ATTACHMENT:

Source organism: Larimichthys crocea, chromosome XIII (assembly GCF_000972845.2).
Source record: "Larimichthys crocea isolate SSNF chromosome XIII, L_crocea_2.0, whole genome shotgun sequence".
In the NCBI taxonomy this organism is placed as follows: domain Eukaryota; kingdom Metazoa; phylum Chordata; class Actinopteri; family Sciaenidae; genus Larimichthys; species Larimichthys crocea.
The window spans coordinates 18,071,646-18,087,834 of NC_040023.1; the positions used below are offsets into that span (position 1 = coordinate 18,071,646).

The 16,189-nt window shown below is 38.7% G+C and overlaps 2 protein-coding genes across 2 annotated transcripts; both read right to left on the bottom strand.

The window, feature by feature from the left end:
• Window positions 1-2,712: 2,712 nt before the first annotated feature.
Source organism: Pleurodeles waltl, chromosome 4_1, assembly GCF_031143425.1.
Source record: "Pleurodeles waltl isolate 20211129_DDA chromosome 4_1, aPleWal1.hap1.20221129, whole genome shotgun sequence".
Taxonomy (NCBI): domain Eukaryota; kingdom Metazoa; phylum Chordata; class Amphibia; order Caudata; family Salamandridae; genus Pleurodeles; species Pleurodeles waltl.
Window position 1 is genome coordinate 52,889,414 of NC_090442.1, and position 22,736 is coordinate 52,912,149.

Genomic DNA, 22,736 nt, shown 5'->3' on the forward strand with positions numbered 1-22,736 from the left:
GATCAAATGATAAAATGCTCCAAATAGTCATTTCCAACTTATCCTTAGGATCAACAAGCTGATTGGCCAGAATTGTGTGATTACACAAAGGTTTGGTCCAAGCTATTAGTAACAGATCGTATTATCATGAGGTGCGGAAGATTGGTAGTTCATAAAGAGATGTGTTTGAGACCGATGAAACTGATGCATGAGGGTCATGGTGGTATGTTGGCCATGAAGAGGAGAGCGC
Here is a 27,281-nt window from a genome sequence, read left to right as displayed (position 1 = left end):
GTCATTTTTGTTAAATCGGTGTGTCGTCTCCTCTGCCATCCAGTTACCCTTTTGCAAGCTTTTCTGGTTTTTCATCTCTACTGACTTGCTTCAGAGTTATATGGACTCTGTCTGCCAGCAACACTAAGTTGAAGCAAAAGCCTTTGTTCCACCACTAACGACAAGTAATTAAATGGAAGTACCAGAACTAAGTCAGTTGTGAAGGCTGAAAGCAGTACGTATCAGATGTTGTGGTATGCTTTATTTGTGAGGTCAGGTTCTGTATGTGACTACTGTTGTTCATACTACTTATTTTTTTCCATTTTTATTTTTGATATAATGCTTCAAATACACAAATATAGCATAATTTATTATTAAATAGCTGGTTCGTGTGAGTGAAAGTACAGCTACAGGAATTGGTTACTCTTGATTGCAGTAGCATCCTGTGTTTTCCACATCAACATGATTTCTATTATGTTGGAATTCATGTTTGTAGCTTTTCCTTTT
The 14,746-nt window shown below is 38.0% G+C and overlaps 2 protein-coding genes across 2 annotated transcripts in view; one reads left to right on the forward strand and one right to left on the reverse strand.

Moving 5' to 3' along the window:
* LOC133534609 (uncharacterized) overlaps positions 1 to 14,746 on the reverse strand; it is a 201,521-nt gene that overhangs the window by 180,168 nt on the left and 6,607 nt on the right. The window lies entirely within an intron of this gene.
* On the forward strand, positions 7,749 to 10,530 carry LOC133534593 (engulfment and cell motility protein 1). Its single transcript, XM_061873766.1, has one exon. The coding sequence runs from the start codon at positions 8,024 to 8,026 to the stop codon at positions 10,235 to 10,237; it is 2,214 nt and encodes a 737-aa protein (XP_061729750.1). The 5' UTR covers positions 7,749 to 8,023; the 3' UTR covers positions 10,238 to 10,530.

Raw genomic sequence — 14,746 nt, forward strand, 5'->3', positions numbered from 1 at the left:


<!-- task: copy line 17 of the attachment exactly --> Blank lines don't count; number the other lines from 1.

Moving 5' to 3' along the window: